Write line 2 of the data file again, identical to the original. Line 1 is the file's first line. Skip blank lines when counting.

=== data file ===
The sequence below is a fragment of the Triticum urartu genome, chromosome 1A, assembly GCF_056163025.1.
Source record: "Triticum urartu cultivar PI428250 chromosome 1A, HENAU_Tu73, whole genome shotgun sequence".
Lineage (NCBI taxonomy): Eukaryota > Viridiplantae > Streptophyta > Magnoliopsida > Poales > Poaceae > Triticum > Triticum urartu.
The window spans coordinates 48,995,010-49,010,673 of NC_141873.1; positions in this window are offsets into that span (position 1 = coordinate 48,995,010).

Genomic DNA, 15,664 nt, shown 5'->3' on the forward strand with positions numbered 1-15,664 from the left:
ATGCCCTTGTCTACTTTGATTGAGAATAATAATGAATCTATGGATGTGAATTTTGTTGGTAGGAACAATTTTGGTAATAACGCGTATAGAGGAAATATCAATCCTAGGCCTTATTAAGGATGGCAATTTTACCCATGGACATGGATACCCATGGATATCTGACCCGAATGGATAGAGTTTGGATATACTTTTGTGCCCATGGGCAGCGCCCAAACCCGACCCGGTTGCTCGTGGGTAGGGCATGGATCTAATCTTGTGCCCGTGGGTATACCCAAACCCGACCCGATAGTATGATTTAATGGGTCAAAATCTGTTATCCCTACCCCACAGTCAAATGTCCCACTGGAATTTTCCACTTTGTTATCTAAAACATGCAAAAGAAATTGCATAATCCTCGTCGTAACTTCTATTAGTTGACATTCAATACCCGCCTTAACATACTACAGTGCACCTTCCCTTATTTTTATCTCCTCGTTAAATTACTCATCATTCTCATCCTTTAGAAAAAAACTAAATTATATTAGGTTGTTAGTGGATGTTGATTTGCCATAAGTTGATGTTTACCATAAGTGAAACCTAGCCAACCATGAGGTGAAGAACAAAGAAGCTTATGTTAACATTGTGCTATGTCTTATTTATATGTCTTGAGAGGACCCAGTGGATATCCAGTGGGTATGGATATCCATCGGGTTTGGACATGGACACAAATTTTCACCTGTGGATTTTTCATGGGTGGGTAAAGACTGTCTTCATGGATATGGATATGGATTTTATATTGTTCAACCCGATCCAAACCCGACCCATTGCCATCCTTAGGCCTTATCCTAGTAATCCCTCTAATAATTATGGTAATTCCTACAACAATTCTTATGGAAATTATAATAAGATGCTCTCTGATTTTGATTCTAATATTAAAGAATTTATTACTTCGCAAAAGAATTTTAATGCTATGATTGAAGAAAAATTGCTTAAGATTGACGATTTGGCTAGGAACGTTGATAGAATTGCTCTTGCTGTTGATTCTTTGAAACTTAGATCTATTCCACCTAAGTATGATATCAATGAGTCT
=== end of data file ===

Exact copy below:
Source record: "Triticum urartu cultivar PI428250 chromosome 1A, HENAU_Tu73, whole genome shotgun sequence".